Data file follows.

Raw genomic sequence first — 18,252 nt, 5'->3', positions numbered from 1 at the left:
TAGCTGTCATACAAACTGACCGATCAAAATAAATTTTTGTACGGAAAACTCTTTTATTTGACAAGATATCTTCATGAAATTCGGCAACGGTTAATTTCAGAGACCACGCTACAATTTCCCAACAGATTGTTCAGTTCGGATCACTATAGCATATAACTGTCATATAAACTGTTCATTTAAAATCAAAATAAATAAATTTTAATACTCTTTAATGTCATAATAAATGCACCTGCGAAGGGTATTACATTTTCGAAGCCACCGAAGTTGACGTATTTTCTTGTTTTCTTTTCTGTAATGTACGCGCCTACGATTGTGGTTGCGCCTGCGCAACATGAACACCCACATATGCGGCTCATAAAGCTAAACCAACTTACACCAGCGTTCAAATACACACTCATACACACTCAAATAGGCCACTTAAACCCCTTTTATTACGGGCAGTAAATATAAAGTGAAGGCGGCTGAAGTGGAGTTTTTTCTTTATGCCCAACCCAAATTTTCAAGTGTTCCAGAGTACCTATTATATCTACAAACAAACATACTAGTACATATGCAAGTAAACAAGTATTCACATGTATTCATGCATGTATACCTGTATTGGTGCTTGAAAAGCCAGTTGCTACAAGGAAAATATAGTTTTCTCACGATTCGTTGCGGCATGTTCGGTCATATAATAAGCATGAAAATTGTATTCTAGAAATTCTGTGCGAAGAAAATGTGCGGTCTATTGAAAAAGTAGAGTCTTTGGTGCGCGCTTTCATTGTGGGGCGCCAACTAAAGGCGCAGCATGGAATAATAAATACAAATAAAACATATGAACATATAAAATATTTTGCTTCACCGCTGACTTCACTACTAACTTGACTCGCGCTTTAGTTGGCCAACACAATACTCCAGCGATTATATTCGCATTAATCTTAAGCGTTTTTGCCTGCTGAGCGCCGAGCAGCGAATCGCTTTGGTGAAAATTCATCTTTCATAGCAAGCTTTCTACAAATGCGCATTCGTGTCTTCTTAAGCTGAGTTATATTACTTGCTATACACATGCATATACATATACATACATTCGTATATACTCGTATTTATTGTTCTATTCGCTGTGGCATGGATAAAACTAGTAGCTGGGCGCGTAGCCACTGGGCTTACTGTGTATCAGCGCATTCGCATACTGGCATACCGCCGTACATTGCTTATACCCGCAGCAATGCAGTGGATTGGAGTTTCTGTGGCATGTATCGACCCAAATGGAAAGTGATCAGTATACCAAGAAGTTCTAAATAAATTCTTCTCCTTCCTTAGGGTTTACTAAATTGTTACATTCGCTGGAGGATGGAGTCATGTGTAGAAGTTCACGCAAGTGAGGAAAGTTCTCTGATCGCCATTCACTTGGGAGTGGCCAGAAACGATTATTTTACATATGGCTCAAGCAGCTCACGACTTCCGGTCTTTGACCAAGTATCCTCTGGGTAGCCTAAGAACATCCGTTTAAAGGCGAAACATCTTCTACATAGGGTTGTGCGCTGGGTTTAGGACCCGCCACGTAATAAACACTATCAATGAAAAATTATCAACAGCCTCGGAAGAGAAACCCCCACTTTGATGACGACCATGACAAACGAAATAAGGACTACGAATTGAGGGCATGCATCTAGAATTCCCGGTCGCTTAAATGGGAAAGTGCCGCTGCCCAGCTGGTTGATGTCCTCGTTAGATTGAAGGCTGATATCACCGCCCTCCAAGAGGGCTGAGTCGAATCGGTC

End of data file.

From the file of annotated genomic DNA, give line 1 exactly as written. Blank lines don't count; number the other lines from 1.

Raw genomic sequence first — 18,252 nt, 5'->3', positions numbered from 1 at the left: